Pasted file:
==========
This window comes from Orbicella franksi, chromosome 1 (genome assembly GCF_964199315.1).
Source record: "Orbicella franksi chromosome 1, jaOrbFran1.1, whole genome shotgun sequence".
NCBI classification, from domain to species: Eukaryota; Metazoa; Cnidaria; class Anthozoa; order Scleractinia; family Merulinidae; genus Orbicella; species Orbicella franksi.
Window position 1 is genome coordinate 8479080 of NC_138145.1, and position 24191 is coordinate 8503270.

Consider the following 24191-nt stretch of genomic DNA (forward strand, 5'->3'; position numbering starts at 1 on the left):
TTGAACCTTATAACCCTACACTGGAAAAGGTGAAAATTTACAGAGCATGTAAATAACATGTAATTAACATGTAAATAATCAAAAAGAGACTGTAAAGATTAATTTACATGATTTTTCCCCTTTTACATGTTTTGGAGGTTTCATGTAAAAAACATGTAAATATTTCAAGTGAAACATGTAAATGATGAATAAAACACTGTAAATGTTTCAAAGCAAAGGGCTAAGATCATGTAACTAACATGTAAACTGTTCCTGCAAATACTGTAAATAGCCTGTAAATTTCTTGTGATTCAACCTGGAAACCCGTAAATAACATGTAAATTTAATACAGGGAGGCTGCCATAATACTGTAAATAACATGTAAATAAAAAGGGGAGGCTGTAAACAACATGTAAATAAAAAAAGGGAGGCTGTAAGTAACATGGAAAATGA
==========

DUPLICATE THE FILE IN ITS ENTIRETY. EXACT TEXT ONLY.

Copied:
This window comes from Orbicella franksi, chromosome 1 (genome assembly GCF_964199315.1).
Source record: "Orbicella franksi chromosome 1, jaOrbFran1.1, whole genome shotgun sequence".
NCBI classification, from domain to species: Eukaryota; Metazoa; Cnidaria; class Anthozoa; order Scleractinia; family Merulinidae; genus Orbicella; species Orbicella franksi.
Window position 1 is genome coordinate 8479080 of NC_138145.1, and position 24191 is coordinate 8503270.

Consider the following 24191-nt stretch of genomic DNA (forward strand, 5'->3'; position numbering starts at 1 on the left):
TTGAACCTTATAACCCTACACTGGAAAAGGTGAAAATTTACAGAGCATGTAAATAACATGTAATTAACATGTAAATAATCAAAAAGAGACTGTAAAGATTAATTTACATGATTTTTCCCCTTTTACATGTTTTGGAGGTTTCATGTAAAAAACATGTAAATATTTCAAGTGAAACATGTAAATGATGAATAAAACACTGTAAATGTTTCAAAGCAAAGGGCTAAGATCATGTAACTAACATGTAAACTGTTCCTGCAAATACTGTAAATAGCCTGTAAATTTCTTGTGATTCAACCTGGAAACCCGTAAATAACATGTAAATTTAATACAGGGAGGCTGCCATAATACTGTAAATAACATGTAAATAAAAAGGGGAGGCTGTAAACAACATGTAAATAAAAAAAGGGAGGCTGTAAGTAACATGGAAAATGA